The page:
In a recent decision by the CRTC, a crippling blow has been dealt to software vendors and internet software service providers. Consumers will suffer and Canada will lose competitive advantage.
The economy is increasingly going digital and more and more our society demands services which are delivered through the internet. Large Telcos and the Cable operators effectively have a strangle hold on our countries competitive advantage. In the 1990’s and early 2000’s the federal government undertook a national program to put down Fibre Optic cable. Bell has been steadily buying up that capacity and is now forcing Canadians into the Dark Fibre ages by trying to charge Bandwidth usage across a network which has already been paid for by Canadians. At the same time they are monopolizing content by buying media and services companies. This is creating an environment in which it will no longer be competitive for new companies and established companies to deliver content across the Bell network which is effectively our entire country.
Although some may find this acceptable, the side effect is that the digital economy in Canada will grind to a halt and Canada will become less productive compared to countries which are not forced to pay a massive premium for bandwidth which adds low value. Remember it is the software and services we consume which add the value.
Think of it this way. If Bell were to buy our highways and start charging so much to use them, the only way one could conduct business on them would be to use Bell trucks, all businesses would be forced to first pay Bell for the right to deliver products. It would be uncompetitive to compete against Bell who would have a profit advantage built in based on owning the highway. Bell would eventually become the sole business in Canada. This would limit innovation and grind our economy to a halt. In a digital world it is the same thing. The information highway is a key resource which must be kept open, low cost, free and equal access. Many of the most active Canadians in the digital economy pay more for communications then they pay in Municipal tax.
This policy is going to give our largest Internet providers a crippling uncompetitive advantage in the creation of digital services and software delivered over the internet. The net effect will wipe out a massive part of our economy because they will have competitive advantage in offering services more profitably over their networks while small businesses, where innovation happens, will struggle to make their services profitable. It also means that services which will become the global standards will cost Canadians more making Canada a harder place to do business in a global economy. Finally, Canadian providers of services will likely be hit by tariffs leaving our country on these networks. By Canada leading the way in this type of negative policy other countries might adopt similar policies and Canada who is a major digital services exporter will become uncompetitive.
This is a massive issue my fellow Canadians. It’s about our digital economy. If this continues Canada will lose ground and Canadians will fall behind. We already have the most expensive cell phones in the world and we are about to have the most expensive internet in the world. The difference with Internet is that low priced bandwidth is the lifeblood of the digital economy in the same way highways are to our goods and services economy. This has to stop.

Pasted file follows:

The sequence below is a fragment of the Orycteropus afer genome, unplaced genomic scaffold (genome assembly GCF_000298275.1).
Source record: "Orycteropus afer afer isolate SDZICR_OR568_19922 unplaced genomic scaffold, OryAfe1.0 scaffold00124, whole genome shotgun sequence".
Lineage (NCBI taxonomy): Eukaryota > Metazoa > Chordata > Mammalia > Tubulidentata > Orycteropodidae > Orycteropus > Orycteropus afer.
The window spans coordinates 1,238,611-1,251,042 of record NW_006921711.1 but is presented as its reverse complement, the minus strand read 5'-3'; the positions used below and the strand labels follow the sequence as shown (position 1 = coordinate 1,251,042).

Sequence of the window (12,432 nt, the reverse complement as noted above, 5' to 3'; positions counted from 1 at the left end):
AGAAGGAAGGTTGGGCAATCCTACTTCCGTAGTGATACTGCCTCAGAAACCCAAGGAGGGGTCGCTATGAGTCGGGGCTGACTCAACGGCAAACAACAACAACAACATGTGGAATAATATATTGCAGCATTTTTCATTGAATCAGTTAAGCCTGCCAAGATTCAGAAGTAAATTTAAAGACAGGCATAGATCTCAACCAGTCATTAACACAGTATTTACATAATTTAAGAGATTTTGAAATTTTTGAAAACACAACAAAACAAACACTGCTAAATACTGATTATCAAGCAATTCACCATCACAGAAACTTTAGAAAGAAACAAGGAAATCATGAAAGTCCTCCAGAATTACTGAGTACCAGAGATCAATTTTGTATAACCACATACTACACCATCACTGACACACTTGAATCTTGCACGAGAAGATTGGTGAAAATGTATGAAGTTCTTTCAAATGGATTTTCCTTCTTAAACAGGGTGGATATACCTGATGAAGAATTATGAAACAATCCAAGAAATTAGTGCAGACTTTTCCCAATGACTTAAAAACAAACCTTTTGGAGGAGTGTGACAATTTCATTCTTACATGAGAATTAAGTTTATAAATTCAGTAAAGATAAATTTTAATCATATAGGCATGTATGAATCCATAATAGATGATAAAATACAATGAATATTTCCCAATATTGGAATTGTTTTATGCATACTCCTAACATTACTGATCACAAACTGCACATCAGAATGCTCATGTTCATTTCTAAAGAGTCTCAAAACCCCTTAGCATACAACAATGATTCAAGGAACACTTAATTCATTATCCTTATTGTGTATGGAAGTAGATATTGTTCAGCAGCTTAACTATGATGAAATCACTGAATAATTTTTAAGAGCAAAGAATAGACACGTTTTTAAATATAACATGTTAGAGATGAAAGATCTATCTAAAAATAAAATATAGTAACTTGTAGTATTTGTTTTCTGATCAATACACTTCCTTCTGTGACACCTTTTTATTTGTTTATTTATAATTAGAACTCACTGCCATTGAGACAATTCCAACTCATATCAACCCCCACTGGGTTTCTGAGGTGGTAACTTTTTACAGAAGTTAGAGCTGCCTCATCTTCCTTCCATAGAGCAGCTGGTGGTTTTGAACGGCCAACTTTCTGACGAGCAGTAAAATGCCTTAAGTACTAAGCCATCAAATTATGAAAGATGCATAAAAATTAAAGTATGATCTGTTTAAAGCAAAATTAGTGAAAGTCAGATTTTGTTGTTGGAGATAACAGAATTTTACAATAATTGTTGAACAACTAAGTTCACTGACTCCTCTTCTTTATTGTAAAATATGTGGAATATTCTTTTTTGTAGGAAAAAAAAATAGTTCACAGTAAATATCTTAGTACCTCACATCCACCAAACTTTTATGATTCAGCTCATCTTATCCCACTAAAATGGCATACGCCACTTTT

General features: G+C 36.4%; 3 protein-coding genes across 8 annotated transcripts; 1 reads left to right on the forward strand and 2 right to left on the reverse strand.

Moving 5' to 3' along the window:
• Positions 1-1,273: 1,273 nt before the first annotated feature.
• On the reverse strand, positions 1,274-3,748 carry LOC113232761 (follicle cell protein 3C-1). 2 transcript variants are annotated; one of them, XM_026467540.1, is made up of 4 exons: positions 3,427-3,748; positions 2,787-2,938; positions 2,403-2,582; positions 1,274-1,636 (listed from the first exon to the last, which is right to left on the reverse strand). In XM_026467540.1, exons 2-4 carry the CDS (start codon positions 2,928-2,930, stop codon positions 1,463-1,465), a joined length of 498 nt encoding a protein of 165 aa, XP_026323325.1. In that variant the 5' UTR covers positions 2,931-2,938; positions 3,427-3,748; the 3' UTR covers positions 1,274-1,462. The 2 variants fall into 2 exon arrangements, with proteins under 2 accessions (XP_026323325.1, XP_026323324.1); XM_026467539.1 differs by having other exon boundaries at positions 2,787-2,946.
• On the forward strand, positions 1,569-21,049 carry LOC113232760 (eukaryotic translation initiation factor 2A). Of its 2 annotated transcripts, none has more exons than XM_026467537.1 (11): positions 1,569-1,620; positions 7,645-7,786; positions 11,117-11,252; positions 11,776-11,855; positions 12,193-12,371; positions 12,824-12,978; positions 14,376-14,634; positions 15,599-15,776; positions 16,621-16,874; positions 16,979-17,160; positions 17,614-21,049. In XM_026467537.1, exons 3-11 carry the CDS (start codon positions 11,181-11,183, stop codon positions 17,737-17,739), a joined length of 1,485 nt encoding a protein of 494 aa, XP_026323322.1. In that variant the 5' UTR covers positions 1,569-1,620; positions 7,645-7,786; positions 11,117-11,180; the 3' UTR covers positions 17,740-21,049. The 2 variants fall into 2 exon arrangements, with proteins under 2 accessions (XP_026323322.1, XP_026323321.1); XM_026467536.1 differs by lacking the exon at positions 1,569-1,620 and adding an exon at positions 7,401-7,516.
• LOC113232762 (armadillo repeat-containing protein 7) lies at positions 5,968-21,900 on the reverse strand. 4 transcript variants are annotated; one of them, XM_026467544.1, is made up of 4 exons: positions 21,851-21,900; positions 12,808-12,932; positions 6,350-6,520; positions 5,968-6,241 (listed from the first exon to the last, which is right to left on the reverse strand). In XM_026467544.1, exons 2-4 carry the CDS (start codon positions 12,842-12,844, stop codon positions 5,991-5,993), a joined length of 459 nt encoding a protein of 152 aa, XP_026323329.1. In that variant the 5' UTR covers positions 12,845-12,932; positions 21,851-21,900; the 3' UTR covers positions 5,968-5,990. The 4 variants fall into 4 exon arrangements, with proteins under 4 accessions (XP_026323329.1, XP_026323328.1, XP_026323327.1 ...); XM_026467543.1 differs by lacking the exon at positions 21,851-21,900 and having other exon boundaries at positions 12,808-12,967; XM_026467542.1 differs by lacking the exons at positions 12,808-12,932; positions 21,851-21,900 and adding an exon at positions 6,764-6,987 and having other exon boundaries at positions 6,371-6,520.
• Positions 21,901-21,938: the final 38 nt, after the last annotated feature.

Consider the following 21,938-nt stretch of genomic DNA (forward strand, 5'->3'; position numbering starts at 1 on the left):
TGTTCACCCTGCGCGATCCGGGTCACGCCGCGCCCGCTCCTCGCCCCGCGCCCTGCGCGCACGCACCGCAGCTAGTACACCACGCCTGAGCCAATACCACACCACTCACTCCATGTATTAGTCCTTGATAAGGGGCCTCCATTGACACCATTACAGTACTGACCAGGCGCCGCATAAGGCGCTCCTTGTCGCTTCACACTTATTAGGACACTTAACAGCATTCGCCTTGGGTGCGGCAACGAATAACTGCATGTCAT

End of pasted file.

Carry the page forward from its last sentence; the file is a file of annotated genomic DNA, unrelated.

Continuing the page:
IAMCP Canada | President
Winrox | Chief Strategic Architect
Usage Based Billing-UBB
As some of you know, the CRTC recently rendered a decision forcing all independent DSL and Cable Internet providers to substantially match incumbent (like Bell) usage rate caps. This will influence all of our internet service packages eventually, but DSL residential customers in Ontario and Quebec first, as of March 1. Along with you, we are not pleased with this, and our view is more fully expressed in our press release which you can find here: http://www.teksavvynews.com/
From March 1 on, users of the up to 5 Mbps packages in Ontario can expect a usage cap of 25GB (60GB in Quebec), substantially down from the 200GB.
From March 1 on, users of the up to 640 kbps packages in Ontario can expect a usage cap of 2GB (1GB in Quebec).
We encourage you to monitor your usage carefully, as the CRTC has imposed a very high overage rate, above your new monthly limit, of $1.90 per gigabyte ($2.35 per gigabyte in Québec).
The CRTC did however provide an option for insurance usage blocks at $4.75 per 40GB block per month, which can be purchased if you want to reduce your cost for use above 25GB (60GB in Quebec).
Ontario and Quebec up to 5 Mbps users – with a monthly limit of 25GB and 60GB respectively:
Insurance Blocks Offered:
* $4.75 – 40GB extra usage
* $9.50 – 80GB extra usage
* $14.25 – 120GB extra usage (maximum 3 blocks)
* $55.00 – 275GB extra usage (maximum 240GB extra usage in Quebec)
End-user that has been a continuous customer since before Feb. 1, 2007, having a continual Residential DSL High Speed Internet service of a particular speed on the same physical phone line, in accordance with a list provided to us by Bell Canada are considered as a Grandfathered User.
As a grandfathered user, you will have the choice to be moved to the new UBB options or pay an additional $5.00 per month and stay with your current package.
If you are a grandfathered user and make a change to your service, you may not revert to a grandfathered plan.